How can we help young people deal better with the losses they experience? Secondary drama teacher and SEAL coordinator Julie Leoni reflects on her own experiences

In the last week of the spring term, I led a SEAL training session on loss and mourning. It was also the end of my last full term before going off on maternity leave. Together with other things that were happening, this led me to thinking about loss and grief.

My experience of schools suggests that we don’t ‘do’ death and bereavement very well. We can all talk about most aspects of sex without too much of a tremor. But in our culture of youthfulness, death is the the big taboo. Some staff I talk to argue that death is something most pupils don’t experience. I’m not so sure.

Frequent experience
I have just said goodbye to a Year 7 group who I have been seeing once a week for the last term. During my short time with this group, Jamie’s dad died of an asthma attack; John’s two-year-old brother swallowed washing up liquid and ended up in intensive care for a week; Liz was frightened that her grandma would die after falling and hurting herself; Luke’s grandma did die; Ria’s parents announced they were splitting up and she wasn’t sure where she would have to live; Ruth’s dog died and Paul saw a hit and run accident late one night. He described the blood, the damaged head and the crowds before the ambulance arrived. All that since Christmas, in one class.

Does the death of a dog, divorce and fear of death ‘count’ as a loss? I think it does. A dog who has been with you throughout your 11 years of life is a big loss. The threat of a loss incurs the same emotional response as an actual loss; so a gran in hospital with a broken hip is likely to give rise to fear, sadness, anxiety and worry. Violent or unnatural death has a huge impact even where there is no relationship with the victim: the sheer bloodiness of the hit and run was what had upset Paul.

We survive loss better if we have other close attachment relationships. Jamie is appearing to do well at the moment, but his mum is not around, and he is living with his sister, so I wonder about the long-term effect of his dad’s death.

My research into the emotional interactions that lead to exclusion showed that every single child who was excluded had experienced a loss or threat of loss at the moment of exclusion. These included the loss of:

  • physical safety in a fight
  • identity and belonging through name calling
  • self-esteem through being met with public sarcasm by a teacher.

What was in danger of being lost was something important for each student’s wellbeing. To have those things threatened, even for a moment, can give rise to emotions of fear, loss, anger, sadness.

Some 67% of the young people I interviewed after an exclusion had also experienced a death, divorce or other significant loss. They could connect their feelings at the time of the exclusion incident back to that loss. The more losses that an individual had experienced, the more likely they were to behave in a way which led to exclusion. Their hurt was transformed into anger.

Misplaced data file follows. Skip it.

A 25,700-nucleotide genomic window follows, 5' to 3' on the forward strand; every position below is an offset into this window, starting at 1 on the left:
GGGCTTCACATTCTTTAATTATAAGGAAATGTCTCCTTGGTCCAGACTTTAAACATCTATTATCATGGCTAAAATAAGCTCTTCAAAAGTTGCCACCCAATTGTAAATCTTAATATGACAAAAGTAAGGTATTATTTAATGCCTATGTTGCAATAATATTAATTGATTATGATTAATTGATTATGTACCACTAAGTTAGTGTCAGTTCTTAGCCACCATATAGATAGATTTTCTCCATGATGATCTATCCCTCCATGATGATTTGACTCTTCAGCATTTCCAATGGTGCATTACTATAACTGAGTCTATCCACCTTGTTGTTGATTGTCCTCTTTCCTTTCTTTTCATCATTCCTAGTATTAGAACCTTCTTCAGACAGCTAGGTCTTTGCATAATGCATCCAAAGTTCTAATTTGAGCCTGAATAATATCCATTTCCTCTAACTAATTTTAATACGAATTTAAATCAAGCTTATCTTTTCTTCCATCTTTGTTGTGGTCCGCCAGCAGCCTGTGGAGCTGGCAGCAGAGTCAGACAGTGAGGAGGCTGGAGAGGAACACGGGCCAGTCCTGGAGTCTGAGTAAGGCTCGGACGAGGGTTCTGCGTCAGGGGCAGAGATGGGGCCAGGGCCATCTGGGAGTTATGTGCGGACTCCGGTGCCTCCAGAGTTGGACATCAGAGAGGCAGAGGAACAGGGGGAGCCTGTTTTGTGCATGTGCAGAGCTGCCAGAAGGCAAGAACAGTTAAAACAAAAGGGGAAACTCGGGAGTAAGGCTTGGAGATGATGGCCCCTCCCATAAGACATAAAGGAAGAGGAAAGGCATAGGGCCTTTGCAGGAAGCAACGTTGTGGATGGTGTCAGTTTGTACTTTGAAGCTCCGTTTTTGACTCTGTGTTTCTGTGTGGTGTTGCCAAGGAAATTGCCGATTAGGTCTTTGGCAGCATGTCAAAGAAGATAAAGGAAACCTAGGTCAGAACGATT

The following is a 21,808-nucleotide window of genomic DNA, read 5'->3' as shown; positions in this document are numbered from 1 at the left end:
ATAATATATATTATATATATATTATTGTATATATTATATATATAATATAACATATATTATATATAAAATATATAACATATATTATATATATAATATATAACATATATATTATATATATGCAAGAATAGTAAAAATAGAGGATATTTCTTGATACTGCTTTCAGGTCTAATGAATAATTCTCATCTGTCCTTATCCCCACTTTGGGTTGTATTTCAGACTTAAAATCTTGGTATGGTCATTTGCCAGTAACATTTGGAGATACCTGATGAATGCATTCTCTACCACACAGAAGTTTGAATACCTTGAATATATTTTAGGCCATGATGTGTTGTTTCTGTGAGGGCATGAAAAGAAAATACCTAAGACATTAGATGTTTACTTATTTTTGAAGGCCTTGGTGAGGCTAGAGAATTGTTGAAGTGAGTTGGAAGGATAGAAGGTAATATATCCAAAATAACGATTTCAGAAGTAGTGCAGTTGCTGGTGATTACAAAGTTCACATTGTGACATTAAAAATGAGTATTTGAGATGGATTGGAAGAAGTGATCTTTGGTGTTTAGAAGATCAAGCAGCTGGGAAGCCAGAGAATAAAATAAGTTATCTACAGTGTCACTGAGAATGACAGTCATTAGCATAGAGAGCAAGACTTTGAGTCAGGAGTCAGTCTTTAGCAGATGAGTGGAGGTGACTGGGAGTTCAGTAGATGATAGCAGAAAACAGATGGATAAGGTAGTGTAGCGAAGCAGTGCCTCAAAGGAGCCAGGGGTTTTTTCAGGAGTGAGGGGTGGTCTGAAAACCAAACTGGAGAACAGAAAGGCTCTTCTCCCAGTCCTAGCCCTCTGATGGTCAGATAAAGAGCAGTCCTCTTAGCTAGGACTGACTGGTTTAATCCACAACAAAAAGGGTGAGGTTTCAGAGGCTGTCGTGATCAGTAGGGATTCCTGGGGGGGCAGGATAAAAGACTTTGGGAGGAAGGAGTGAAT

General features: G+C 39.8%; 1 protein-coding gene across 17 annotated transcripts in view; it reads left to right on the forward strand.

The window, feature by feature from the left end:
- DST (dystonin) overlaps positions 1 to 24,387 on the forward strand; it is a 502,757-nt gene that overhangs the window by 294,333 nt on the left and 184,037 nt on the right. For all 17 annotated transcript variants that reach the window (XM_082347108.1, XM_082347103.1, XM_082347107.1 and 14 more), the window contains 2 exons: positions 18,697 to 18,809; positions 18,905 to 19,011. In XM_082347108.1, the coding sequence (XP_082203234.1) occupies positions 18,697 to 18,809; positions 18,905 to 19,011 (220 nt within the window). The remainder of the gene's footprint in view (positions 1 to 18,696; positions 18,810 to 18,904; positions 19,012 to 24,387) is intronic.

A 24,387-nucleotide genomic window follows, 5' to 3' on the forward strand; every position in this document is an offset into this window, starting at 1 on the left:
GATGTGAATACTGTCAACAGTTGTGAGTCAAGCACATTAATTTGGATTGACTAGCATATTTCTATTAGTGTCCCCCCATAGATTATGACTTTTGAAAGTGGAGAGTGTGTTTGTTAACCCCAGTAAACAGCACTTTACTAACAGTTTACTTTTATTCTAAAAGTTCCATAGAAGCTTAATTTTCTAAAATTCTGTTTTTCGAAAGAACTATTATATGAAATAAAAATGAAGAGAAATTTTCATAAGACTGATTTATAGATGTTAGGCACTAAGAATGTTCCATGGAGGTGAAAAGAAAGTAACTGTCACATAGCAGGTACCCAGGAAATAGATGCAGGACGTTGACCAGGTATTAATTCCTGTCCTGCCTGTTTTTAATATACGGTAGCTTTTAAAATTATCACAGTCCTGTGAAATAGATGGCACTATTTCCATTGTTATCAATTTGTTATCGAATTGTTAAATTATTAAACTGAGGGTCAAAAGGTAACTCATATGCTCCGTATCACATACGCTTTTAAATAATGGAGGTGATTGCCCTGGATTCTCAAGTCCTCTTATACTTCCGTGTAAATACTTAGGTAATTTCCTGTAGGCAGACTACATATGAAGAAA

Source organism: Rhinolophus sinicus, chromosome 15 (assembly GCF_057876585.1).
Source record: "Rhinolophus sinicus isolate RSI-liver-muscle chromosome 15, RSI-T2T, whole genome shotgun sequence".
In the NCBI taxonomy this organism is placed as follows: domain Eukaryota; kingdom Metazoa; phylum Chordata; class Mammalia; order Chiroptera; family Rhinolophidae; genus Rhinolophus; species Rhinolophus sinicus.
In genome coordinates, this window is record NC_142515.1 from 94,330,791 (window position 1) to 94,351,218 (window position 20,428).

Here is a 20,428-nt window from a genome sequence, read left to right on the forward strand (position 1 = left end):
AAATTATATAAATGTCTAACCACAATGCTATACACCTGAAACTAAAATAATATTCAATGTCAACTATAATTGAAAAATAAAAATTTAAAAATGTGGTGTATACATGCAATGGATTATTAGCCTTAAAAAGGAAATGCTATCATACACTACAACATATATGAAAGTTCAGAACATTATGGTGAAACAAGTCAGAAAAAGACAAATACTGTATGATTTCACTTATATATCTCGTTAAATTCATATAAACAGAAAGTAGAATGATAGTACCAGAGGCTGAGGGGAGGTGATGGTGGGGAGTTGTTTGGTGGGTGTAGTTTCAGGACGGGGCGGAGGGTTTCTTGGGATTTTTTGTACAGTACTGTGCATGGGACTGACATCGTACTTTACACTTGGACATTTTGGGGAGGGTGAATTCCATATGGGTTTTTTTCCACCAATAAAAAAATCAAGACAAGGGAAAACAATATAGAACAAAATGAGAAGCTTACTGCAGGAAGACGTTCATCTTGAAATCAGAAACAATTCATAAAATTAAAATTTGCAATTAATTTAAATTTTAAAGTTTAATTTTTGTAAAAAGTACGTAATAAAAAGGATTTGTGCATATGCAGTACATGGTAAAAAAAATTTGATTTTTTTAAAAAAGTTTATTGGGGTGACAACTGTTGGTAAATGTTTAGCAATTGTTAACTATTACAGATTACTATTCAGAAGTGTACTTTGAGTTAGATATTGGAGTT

The reasons why
We need to start asking why some young people are angry. We also need to help them work with the losses they experience. Giving the SEAL training to teaching assistants I worked with Jon, the social worker from our local children’s hospice. We looked at:

  • models of bereavement
  • our own experience of loss
  • how we lived through them.

Jon reinforced for us the importance of including children, and explaining things to them, of using the words ‘dead’, ‘death’ and ‘die’, rather than confusing euphemisms. We then watched a cartoon video about children’s responses to death, and how adults could support them.

By the end of the video, most of us, including Jon, were wiping our eyes. And that’s the issue isn’t it? It hurts to think about loss and grief, to listen to somebody else’s pain, to bear somebody’s grief, and to know that there is nothing we can do to make it better. It reminds us of our own losses. We feel some of those feelings again and might even begin to ‘lose control’ and show how we feel. We are scared that by talking we might make things worse, but as Jon said, how can it be any worse?

I remarked that ‘even’ Jon was visibly upset by the video and his reply was ‘and so I bloody should be’. Death, divorce, serious illness and disability are sad, scary and confusing. They make us feel angry, hopeless, lost, numb, coping one minute and collapsing the next. These life events should be included in our work in schools in more than just our PSHE or RE schemes of work.

So let’s make time to listen to people living with a loss. Let’s be the kind of teachers who can answer questions about our own experiences, and be moved by them. Let’s allow ourselves to go beyond our role and into our hearts, so that we are offering experience as well as knowledge, the personal as well as the curricular.